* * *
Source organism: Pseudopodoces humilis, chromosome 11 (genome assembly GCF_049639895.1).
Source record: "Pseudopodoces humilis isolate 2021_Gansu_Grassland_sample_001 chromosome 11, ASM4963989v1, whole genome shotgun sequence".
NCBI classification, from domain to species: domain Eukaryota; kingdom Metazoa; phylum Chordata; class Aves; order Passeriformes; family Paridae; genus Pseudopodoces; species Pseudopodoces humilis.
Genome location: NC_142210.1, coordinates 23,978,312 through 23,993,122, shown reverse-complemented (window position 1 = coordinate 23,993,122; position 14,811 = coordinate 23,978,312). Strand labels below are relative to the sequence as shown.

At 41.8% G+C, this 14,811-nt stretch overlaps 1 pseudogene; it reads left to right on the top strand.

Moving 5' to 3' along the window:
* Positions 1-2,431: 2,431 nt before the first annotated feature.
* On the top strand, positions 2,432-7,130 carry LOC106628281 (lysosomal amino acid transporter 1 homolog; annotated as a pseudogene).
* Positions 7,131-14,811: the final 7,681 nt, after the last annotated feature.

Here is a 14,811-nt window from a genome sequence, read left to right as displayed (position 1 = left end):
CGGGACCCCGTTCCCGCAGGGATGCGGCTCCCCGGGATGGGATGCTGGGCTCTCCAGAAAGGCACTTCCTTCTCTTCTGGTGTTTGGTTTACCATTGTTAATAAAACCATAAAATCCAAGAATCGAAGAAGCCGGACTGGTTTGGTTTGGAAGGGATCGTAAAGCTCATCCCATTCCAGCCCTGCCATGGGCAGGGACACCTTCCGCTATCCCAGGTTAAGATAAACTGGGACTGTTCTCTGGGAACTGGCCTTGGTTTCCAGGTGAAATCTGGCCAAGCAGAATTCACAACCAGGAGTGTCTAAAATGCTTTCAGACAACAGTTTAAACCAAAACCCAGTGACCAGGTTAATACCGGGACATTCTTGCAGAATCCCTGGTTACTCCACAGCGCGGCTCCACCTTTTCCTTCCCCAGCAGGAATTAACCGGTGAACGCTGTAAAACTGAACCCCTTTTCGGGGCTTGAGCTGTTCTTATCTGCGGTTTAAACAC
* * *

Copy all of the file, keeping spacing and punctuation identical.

Source organism: Pseudopodoces humilis, chromosome 11 (genome assembly GCF_049639895.1).
Source record: "Pseudopodoces humilis isolate 2021_Gansu_Grassland_sample_001 chromosome 11, ASM4963989v1, whole genome shotgun sequence".
NCBI classification, from domain to species: domain Eukaryota; kingdom Metazoa; phylum Chordata; class Aves; order Passeriformes; family Paridae; genus Pseudopodoces; species Pseudopodoces humilis.
Genome location: NC_142210.1, coordinates 23,978,312 through 23,993,122, shown reverse-complemented (window position 1 = coordinate 23,993,122; position 14,811 = coordinate 23,978,312). Strand labels below are relative to the sequence as shown.

At 41.8% G+C, this 14,811-nt stretch overlaps 1 pseudogene; it reads left to right on the top strand.

Moving 5' to 3' along the window:
* Positions 1-2,431: 2,431 nt before the first annotated feature.
* On the top strand, positions 2,432-7,130 carry LOC106628281 (lysosomal amino acid transporter 1 homolog; annotated as a pseudogene).
* Positions 7,131-14,811: the final 7,681 nt, after the last annotated feature.

Here is a 14,811-nt window from a genome sequence, read left to right as displayed (position 1 = left end):
CGGGACCCCGTTCCCGCAGGGATGCGGCTCCCCGGGATGGGATGCTGGGCTCTCCAGAAAGGCACTTCCTTCTCTTCTGGTGTTTGGTTTACCATTGTTAATAAAACCATAAAATCCAAGAATCGAAGAAGCCGGACTGGTTTGGTTTGGAAGGGATCGTAAAGCTCATCCCATTCCAGCCCTGCCATGGGCAGGGACACCTTCCGCTATCCCAGGTTAAGATAAACTGGGACTGTTCTCTGGGAACTGGCCTTGGTTTCCAGGTGAAATCTGGCCAAGCAGAATTCACAACCAGGAGTGTCTAAAATGCTTTCAGACAACAGTTTAAACCAAAACCCAGTGACCAGGTTAATACCGGGACATTCTTGCAGAATCCCTGGTTACTCCACAGCGCGGCTCCACCTTTTCCTTCCCCAGCAGGAATTAACCGGTGAACGCTGTAAAACTGAACCCCTTTTCGGGGCTTGAGCTGTTCTTATCTGCGGTTTAAACAC